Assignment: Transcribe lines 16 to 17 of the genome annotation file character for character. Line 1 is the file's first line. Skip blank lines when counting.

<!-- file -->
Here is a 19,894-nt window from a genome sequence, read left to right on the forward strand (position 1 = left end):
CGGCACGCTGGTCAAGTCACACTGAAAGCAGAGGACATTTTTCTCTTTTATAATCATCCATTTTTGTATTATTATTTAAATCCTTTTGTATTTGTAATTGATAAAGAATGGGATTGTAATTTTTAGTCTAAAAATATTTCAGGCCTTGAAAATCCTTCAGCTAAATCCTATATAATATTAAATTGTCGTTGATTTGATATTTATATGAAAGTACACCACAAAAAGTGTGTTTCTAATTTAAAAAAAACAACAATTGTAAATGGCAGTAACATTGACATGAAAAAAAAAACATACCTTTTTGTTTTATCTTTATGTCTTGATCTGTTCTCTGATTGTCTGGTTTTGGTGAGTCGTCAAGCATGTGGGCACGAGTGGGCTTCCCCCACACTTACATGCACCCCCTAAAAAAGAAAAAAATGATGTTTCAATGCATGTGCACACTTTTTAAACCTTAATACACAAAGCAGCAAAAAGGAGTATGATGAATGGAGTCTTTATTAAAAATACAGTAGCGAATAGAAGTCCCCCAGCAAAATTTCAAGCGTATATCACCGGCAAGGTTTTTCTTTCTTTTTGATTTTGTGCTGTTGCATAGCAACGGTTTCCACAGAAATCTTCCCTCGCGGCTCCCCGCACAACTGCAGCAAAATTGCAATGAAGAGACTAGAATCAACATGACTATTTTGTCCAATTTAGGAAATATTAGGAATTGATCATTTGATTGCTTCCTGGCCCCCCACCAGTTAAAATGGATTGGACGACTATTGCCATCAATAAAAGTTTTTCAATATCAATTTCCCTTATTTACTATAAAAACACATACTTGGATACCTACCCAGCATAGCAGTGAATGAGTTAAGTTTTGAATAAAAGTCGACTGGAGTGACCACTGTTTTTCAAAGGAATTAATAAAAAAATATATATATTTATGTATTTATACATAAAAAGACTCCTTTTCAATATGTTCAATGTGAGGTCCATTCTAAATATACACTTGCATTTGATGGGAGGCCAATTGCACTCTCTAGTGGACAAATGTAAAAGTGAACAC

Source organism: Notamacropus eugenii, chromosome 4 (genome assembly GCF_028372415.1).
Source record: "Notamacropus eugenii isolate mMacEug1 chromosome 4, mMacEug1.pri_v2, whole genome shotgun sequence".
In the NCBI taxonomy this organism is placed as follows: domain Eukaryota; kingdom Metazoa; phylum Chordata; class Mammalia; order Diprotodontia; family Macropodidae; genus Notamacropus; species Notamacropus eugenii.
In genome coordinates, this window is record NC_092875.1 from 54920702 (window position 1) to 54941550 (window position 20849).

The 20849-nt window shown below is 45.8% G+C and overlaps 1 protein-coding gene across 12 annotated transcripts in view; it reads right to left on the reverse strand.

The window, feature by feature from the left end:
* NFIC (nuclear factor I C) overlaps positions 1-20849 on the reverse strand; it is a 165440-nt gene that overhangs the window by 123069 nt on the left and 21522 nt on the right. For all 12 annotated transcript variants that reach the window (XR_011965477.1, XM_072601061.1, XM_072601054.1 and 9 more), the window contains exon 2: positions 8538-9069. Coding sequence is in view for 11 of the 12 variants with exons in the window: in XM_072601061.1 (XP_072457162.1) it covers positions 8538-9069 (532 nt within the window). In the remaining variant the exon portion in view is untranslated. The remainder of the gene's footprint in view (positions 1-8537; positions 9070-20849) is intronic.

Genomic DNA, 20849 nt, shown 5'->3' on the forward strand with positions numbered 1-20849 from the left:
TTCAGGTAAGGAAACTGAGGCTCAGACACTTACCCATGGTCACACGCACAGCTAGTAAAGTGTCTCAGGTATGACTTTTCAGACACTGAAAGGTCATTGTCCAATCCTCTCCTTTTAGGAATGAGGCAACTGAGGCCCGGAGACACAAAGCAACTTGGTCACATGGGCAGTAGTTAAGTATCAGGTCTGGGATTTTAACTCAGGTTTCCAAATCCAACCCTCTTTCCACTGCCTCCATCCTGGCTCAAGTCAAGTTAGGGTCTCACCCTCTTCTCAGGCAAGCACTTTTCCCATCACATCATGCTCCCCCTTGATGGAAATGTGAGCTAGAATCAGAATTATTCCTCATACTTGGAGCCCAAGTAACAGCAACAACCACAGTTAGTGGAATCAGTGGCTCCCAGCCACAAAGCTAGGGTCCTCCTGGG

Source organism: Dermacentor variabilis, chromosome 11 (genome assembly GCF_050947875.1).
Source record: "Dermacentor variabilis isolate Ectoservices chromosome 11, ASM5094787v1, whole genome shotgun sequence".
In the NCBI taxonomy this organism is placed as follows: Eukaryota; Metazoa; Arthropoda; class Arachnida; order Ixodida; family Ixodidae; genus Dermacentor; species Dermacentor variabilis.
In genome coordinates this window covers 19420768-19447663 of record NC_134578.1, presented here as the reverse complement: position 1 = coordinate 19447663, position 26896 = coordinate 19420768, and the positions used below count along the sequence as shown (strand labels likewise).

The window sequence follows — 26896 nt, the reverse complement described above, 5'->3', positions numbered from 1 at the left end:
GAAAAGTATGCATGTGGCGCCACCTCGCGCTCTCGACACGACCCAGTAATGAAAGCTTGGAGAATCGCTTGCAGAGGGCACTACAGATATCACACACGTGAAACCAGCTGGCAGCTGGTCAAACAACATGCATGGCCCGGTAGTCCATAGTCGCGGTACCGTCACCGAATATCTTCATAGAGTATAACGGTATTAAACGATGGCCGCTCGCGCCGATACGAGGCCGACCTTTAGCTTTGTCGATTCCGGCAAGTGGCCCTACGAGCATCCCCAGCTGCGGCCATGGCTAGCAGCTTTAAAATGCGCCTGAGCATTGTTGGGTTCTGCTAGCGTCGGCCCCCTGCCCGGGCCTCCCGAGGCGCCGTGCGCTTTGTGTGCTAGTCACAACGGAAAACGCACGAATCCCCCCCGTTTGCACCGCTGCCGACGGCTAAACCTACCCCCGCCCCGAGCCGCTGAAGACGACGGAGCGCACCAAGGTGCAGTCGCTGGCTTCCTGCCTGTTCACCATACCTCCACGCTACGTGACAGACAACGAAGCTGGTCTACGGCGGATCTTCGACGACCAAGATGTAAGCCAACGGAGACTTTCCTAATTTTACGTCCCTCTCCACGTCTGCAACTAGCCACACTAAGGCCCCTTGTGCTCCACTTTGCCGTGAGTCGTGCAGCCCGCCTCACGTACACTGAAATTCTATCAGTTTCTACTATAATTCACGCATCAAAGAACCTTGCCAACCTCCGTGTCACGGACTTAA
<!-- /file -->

The window sequence follows — 26896 nt, the reverse complement described above, 5'->3', positions numbered from 1 at the left end:
GAAAAGTATGCATGTGGCGCCACCTCGCGCTCTCGACACGACCCAGTAATGAAAGCTTGGAGAATCGCTTGCAGAGGGCACTACAGATATCACACACGTGAAACCAGCTGGCAGCTGGTCAAACAACATGCATGGCCCGGTAGTCCATAGTCGCGGTACCGTCACCGAATATCTTCATAGAGTATAACGGTATTAAACGATGGCCGCTCGCGCCGATACGAGGCCGACCTTTAGCTTTGTCGATTCCGGCAAGTGGCCCTACGAGCATCCCCAGCTGCGGCCATGGCTAGCAGCTTTAAAATGCGCCTGAGCATTGTTGGGTTCTGCTAGCGTCGGCCCCCTGCCCGGGCCTCCCGAGGCGCCGTGCGCTTTGTGTGCTAGTCACAACGGAAAACGCACGAATCCCCCCCGTTTGCACCGCTGCCGACGGCTAAACCTACCCCCGCCCCGAGCCGCTGAAGACGACGGAGCGCACCAAGGTGCAGTCGCTGGCTTCCTGCCTGTTCACCATACCTCCACGCTACGTGACAGACAACGAAGCTGGTCTACGGCGGATCTTCGACGACCAAGATGTAAGCCAACGGAGACTTTCCTAATTTTACGTCCCTCTCCACGTCTGCAACTAGCCACACTAAGGCCCCTTGTGCTCCACTTTGCCGTGAGTCGTGCAGCCCGCCTCACGTACACTGAAATTCTATCAGTTTCTACTATAATTCACGCATCAAAGAACCTTGCCAACCTCCGTGTCACGGACTTAA